I asked my dad, as I always do when I have something difficult to synthesize: how would you put this if you had to start the conversation? During breakfast, we spoke of how much weed marketing students smoked in the second decade of this technology driven century to come up with the idea of a letter F logo on a freaking pack of cookies, and then I looked for it on the beer I was drinking and there it was, printed on the aluminium can. I’m not sure if he was trying to bring me to reason just because I mentioned something illegal in our country. Actually, this week I saw good news about weed and bad news about weed, but you’d never guess, man. What he told me was that basically every product delivered by someone in commerce can only bring more profit if there are ways to make sure the customer comes back. And so we had a very indirect discussion about the amazing concept of fidelity — without even mentioning Cuba! Of course, he’s right. But do I just pretend that I live in the United States so that people can be faithful stalkers shilded by the law? Sorry, dad. What bothers me is, like I said on LinkedIn (God knows what they’re doing on Twitter these days), there’s technology today that’s supposed to make life easier, but we can’t afford it. I wonder what an Android 12 can do. I know I got a Go Edition, and Instagram sometimes gets stuck uploading the same 15 second story for an entire hour on the bad days, then you’re stuck on one account while you need to be looking at another, cause you can’t log out, and it doesn’t post (so you have to wait until they decide the upload failed). I still think it’s a joke that the Facebook address is Hacker Lane. Are they a cybersecurity company? Last time I checked (and you can feast on the core of my litterhole if you think I’m being ungrateful, Suckerberg), they were posting memes. One of them was nice: orchestras are just cover bands of past centuries. I was so happy, especially because the post has over 70 thousand likes and I have 18 complete plays on Bandcamp. I don’t think I wanna talk about iPhones, LeBron James doing ads for Samsung and CNN following or even the concept of BTS having almost 1.5 billion views on YouTube with a song called Dynamite — I mean, sorry, but aren’t they right below North Korea and their random missile testing? Is that why they’re brilliant? I don’t get it. Cause, last time I checked, the music was basically torture. But I mean, yeah, customer fidelity. I think we’re closer to porn fidelity (great channel, check it out). No, I am not dating Aria Nathaniel.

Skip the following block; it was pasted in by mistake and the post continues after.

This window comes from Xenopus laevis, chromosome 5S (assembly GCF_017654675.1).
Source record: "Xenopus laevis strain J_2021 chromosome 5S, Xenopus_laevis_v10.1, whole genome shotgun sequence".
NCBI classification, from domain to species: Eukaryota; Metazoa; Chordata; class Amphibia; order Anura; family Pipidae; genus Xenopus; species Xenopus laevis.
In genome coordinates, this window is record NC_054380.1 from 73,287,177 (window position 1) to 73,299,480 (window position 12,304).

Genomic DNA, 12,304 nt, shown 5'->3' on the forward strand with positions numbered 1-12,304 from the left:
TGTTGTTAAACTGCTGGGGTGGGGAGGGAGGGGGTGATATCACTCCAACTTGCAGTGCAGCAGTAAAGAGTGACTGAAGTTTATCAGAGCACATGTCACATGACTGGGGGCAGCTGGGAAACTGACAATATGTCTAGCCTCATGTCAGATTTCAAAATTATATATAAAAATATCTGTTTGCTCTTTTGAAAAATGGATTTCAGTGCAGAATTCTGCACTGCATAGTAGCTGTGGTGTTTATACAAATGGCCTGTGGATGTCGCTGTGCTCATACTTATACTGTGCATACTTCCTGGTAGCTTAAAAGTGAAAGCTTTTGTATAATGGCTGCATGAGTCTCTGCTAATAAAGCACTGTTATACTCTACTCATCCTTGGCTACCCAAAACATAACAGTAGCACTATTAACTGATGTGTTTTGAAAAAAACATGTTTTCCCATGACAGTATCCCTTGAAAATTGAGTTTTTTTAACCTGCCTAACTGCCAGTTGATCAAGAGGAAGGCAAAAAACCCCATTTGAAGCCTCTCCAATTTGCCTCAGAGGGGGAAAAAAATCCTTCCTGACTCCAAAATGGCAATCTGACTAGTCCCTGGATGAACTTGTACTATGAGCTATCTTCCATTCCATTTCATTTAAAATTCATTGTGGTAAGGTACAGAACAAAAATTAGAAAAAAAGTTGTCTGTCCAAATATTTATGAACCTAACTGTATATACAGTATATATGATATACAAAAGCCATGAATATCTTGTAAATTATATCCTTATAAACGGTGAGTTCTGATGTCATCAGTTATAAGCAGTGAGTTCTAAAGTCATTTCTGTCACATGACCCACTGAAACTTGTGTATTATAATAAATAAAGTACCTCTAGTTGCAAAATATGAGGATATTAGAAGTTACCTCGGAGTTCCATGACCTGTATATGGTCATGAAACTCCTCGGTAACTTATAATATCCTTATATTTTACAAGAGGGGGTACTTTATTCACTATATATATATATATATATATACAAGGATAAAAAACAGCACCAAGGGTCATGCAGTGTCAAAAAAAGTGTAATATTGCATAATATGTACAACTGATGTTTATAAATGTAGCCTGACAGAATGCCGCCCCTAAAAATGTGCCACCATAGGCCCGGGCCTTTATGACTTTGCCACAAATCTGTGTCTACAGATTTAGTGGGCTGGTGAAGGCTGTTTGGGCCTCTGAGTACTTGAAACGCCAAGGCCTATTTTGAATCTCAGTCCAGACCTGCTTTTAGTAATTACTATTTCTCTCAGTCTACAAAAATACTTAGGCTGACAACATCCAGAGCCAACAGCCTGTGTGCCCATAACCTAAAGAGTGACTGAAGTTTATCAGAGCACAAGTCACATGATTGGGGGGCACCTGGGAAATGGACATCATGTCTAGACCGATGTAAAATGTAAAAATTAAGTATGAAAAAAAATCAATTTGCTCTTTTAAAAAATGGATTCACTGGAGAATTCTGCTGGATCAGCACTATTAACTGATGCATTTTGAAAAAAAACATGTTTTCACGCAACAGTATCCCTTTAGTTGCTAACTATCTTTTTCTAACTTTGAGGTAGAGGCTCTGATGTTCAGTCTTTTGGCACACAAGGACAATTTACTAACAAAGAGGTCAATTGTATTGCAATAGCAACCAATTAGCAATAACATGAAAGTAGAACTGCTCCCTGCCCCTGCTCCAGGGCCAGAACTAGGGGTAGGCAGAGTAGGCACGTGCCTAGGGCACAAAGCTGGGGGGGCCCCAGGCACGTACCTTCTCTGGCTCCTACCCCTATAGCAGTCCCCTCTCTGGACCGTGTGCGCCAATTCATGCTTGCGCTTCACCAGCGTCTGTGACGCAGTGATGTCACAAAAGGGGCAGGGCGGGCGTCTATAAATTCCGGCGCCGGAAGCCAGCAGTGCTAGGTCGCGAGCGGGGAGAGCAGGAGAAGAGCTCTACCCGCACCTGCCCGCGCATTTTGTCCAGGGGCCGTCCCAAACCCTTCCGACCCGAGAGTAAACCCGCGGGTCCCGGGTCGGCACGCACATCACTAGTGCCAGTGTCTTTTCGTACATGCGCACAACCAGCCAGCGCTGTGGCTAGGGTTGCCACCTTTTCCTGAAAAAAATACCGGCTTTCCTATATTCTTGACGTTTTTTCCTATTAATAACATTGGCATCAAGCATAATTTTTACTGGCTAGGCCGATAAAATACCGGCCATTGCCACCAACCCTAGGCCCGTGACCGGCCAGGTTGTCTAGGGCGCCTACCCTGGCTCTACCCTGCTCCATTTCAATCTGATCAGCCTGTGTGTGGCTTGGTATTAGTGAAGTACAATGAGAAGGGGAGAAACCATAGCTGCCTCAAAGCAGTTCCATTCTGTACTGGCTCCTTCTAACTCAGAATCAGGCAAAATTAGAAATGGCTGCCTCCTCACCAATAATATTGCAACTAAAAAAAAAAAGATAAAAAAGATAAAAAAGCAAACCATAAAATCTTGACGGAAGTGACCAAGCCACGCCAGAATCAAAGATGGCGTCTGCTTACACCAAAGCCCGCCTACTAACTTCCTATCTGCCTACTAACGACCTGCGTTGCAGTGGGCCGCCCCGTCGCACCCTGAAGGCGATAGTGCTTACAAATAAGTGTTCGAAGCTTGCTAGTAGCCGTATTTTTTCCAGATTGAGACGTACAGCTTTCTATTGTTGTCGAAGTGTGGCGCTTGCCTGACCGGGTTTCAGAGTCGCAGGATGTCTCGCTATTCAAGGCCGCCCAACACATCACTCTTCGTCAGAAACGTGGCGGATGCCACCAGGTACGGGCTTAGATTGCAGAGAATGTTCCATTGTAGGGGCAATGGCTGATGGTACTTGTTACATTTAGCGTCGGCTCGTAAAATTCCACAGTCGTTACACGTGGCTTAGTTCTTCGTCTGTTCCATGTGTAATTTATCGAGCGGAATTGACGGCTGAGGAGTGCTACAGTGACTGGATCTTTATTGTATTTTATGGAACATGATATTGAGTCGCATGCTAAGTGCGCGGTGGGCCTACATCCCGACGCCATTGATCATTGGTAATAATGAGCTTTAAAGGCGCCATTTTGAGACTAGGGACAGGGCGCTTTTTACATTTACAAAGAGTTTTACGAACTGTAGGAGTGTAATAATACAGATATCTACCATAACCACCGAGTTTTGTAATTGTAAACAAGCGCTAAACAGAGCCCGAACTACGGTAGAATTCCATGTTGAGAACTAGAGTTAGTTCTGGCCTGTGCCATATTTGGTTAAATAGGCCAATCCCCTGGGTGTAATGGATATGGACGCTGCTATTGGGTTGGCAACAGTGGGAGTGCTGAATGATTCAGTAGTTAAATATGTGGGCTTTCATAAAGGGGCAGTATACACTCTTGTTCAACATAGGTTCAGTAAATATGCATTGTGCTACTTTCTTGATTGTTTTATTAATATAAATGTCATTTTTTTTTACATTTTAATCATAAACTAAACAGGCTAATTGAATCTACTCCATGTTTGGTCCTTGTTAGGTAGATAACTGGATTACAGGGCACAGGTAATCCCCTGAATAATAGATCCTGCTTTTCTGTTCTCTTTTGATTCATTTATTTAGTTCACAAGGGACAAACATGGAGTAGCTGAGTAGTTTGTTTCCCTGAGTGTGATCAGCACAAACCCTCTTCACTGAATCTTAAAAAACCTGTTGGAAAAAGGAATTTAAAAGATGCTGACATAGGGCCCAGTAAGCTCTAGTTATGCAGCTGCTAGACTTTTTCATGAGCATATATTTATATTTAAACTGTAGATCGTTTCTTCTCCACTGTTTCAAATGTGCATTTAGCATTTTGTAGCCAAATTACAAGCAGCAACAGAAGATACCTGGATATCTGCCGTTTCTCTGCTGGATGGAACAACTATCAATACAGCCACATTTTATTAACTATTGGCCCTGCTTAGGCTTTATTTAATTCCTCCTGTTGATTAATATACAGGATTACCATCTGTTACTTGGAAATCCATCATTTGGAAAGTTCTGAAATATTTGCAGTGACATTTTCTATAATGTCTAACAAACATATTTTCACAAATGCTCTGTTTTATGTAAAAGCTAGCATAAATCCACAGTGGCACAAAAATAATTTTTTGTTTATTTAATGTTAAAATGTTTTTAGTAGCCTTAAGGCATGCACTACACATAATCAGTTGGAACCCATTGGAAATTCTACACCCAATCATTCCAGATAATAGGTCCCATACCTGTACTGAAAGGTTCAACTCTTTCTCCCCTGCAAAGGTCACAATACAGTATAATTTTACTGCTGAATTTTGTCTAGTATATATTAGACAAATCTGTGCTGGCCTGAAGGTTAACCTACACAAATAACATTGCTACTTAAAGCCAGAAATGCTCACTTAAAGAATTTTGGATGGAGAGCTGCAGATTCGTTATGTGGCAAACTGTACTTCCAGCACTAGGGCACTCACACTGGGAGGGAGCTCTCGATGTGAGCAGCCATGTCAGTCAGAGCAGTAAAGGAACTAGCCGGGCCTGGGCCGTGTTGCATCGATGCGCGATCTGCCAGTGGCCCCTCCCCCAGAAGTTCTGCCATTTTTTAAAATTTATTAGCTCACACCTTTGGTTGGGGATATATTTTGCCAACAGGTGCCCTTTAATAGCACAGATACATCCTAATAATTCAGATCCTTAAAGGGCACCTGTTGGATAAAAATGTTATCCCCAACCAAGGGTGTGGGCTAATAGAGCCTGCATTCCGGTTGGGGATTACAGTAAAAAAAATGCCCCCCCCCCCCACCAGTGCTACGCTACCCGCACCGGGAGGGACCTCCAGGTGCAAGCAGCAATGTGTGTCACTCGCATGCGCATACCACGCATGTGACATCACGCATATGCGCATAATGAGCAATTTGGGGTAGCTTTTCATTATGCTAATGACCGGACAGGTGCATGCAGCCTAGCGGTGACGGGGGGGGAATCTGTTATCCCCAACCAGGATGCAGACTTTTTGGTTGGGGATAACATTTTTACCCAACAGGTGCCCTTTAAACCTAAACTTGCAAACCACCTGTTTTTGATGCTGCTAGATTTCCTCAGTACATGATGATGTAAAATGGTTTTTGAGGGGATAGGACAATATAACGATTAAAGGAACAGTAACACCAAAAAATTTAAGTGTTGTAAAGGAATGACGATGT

When my old phone couldn’t access WiFi anymore, I discovered a dark world. It was actually, coincidentally, right before COVID started, and I was there trying to search for how to unroot an Android. I like Star Wars, haven’t watched all the new movies, but I think the chances of me watching a YouTube video that proves my life isn’t real, just like birds, and I’m actually Kylo Ren, are very high. And Disney can totally sue me — because AI. The thing about AI is I can’t put I before A. Such a philosophical debate. Alphabet is a company now. If you’ve ever watched a CEO giving an interview (here’s Julie), you know they use the company name a lot, but maybe they occasionally slip a “we”. But we means you and I, a very important thing in education (I quote a lot), not I and A. Of course, that’s a teeenage troll’s argument, but it’s still an argument. And speaking of trolls, has anyone noticed the number of scams in apps? Maybe it’s a payment that doesn’t arrive. Maybe it’s how much Brazil wants to tell everyone our digital economy is so strong we’ve made 1 trillion worth of transactions with our new payments tool. But sorry, a strong digital economy in Brazil? No, buddy. Brazil is a lot closer to the TikTok of the flying kick because a friend ghosted them on the messaging app. Speaking of which… well, that’s not my job. But a pressing issue is monogamy, and while the general impression might still be that sexting is cheating, some people would say that it might be “not bad enough to matter“. And those people matter too.